Saint Paul, Minn.
Strassberger has fashioned a politically charged update on both the Shakespeare play and the opera that Thomas and his librettists made of it in 1868. He opts for something closer to the playwright's body-strewn ending than that of the opera's librettists, updating the action to a stifling Cold War Soviet satellite country during a time of regime change just after a revolution that may or may not be a step toward liberation. During the opening chorus, while singers rush up and down the aisles proclaiming freedom from tyranny, a citizen hurls a tomato at an emblem of the new regime and is shot dead by guards. Later, a crowd pushes down a statue of Hamlet's father, the deposed king (or, we begin to suspect, dictator). Strassberger consciously mixes images from recent history. Were also in a banana republic just after the latest military takeover. Gertrude is an Eva Peron figure, scheming, guilt-ridden and sexually insatiable. Claudius is a treacherous drunk, barely able to stand up in his final scene. Hamlet's father, like Lenin, lies in state in a mausoleum. But is he really dead? He turns up looking pale but moderately healthy as one of the players in the King Gonzago mime. The production thrives on ambiguities. The set, an elaborate, burnt-out shell of a theater, suggests that what's going on is a perverse charade, a psychodrama being played out in Hamlet's mind--or maybe not.
Katherine Goeldner made a compellingly complex and richly sung Gertrude, a woman torn between her love for her son and her increasingly desperate attachment to Claudius. Wayne Tigges's Claudius was a villain walking on ever-thinning ice, while tenor Jason Slayden made Laertes a convincing party apparatchik. Canadian coloratura Marie-Eve Munger was an especially touching and poignant Ophelia (a bigger role in the opera than in the play). She may have overdone the madness gestures in the early scenes--some kind of St. Vitus's Dance, it seemed--but her mad scene near the end was exquisitely realized, believable and sung with the most agile, pure-toned high notes. (Strassberger's only misfire in this imaginative production was dangling poor Ophelia above the stage for the final ballad of the mad scene).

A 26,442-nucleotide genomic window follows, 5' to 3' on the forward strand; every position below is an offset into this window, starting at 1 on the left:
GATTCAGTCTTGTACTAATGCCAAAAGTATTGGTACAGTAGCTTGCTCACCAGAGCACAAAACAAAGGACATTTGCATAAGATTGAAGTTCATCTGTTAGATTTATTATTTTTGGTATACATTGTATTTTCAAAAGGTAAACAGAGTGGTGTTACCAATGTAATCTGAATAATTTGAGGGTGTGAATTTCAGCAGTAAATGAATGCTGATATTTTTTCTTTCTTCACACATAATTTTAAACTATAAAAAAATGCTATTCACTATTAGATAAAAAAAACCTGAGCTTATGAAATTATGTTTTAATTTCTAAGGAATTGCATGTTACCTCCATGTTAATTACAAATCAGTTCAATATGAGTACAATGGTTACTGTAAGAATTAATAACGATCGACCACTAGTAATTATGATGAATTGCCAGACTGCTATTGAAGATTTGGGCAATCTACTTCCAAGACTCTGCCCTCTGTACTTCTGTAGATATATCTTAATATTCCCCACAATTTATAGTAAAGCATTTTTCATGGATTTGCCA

The excellent chorus sang with resonance and conviction, and conductor Christopher Franklin drew an immaculate performance from the orchestra, giving atmosphere, thrust and pungent lyricism to Thomas's vivid music (wisely, the scores weakest elements, the ballets, were cut). And much credit should go to Mary Taylor for the bright costumes and Mark McCullough for the lighting.